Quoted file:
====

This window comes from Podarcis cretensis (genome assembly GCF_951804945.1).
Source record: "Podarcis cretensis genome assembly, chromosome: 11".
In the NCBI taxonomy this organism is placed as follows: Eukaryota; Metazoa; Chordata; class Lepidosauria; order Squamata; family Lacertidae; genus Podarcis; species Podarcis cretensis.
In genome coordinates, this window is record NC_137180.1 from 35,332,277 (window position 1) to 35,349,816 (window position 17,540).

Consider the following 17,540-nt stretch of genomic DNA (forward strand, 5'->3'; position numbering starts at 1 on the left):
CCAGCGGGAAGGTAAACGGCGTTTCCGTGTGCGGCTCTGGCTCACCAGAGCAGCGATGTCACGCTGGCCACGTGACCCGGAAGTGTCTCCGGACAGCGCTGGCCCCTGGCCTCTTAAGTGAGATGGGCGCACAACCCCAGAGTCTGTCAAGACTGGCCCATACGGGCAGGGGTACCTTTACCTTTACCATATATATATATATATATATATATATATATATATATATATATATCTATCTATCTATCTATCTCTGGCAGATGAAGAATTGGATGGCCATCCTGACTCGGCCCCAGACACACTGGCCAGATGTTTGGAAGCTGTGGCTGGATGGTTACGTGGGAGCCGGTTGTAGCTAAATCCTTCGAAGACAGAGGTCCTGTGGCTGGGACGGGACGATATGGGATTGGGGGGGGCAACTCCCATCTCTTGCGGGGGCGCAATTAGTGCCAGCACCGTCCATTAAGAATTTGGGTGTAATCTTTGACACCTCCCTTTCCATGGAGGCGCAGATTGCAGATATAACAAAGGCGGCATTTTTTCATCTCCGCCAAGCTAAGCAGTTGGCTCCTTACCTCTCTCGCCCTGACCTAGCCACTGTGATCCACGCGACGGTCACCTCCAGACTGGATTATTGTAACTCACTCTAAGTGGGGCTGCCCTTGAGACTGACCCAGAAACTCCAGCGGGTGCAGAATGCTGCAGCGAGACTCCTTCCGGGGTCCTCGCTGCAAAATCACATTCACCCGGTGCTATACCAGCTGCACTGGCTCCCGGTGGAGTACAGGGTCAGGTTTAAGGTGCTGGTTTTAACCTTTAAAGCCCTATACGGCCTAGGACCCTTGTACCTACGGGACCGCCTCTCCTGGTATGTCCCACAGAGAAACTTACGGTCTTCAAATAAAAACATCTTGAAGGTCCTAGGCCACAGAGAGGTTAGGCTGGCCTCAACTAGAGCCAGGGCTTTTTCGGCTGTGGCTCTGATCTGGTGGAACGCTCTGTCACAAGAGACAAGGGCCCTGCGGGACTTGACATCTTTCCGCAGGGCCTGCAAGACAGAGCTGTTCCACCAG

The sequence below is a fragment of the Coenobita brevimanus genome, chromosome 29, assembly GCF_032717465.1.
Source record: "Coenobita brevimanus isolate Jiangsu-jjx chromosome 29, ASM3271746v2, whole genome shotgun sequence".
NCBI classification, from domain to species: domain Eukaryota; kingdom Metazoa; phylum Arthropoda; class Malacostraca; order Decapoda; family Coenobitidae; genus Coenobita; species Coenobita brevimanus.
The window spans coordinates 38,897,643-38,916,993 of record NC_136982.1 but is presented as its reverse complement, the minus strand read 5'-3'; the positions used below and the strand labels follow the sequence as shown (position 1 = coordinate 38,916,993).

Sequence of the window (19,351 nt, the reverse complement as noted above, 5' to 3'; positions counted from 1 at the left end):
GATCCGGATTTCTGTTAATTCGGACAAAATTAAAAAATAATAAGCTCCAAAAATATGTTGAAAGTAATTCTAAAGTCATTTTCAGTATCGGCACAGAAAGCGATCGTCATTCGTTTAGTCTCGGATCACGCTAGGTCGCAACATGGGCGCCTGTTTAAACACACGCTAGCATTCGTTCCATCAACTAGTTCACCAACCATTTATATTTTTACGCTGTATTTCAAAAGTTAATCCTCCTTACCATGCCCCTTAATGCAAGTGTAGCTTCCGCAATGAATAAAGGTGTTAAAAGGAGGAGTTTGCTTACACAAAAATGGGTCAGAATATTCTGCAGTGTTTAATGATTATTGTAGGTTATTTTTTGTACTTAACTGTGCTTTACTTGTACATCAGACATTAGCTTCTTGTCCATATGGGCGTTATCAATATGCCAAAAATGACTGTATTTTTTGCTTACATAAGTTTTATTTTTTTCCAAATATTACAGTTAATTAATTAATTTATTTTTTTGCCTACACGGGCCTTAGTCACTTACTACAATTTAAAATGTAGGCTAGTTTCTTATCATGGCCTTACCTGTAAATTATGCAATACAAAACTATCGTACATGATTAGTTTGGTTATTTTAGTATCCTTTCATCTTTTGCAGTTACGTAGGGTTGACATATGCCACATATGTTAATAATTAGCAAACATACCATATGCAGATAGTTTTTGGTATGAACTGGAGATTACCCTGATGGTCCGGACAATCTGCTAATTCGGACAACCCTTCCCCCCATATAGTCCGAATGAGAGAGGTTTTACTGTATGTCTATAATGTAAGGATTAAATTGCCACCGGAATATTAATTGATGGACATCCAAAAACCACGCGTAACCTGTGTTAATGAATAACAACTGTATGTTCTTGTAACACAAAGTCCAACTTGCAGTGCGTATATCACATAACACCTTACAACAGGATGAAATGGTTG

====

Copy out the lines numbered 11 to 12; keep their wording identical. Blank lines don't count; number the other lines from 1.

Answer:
Sequence of the window (19,351 nt, the reverse complement as noted above, 5' to 3'; positions counted from 1 at the left end):
GATCCGGATTTCTGTTAATTCGGACAAAATTAAAAAATAATAAGCTCCAAAAATATGTTGAAAGTAATTCTAAAGTCATTTTCAGTATCGGCACAGAAAGCGATCGTCATTCGTTTAGTCTCGGATCACGCTAGGTCGCAACATGGGCGCCTGTTTAAACACACGCTAGCATTCGTTCCATCAACTAGTTCACCAACCATTTATATTTTTACGCTGTATTTCAAAAGTTAATCCTCCTTACCATGCCCCTTAATGCAAGTGTAGCTTCCGCAATGAATAAAGGTGTTAAAAGGAGGAGTTTGCTTACACAAAAATGGGTCAGAATATTCTGCAGTGTTTAATGATTATTGTAGGTTATTTTTTGTACTTAACTGTGCTTTACTTGTACATCAGACATTAGCTTCTTGTCCATATGGGCGTTATCAATATGCCAAAAATGACTGTATTTTTTGCTTACATAAGTTTTATTTTTTTCCAAATATTACAGTTAATTAATTAATTTATTTTTTTGCCTACACGGGCCTTAGTCACTTACTACAATTTAAAATGTAGGCTAGTTTCTTATCATGGCCTTACCTGTAAATTATGCAATACAAAACTATCGTACATGATTAGTTTGGTTATTTTAGTATCCTTTCATCTTTTGCAGTTACGTAGGGTTGACATATGCCACATATGTTAATAATTAGCAAACATACCATATGCAGATAGTTTTTGGTATGAACTGGAGATTACCCTGATGGTCCGGACAATCTGCTAATTCGGACAACCCTTCCCCCCATATAGTCCGAATGAGAGAGGTTTTACTGTATGTCTATAATGTAAGGATTAAATTGCCACCGGAATATTAATTGATGGACATCCAAAAACCACGCGTAACCTGTGTTAATGAATAACAACTGTATGTTCTTGTAACACAAAGTCCAACTTGCAGTGCGTATATCACATAACACCTTACAACAGGATGAAATGGTTG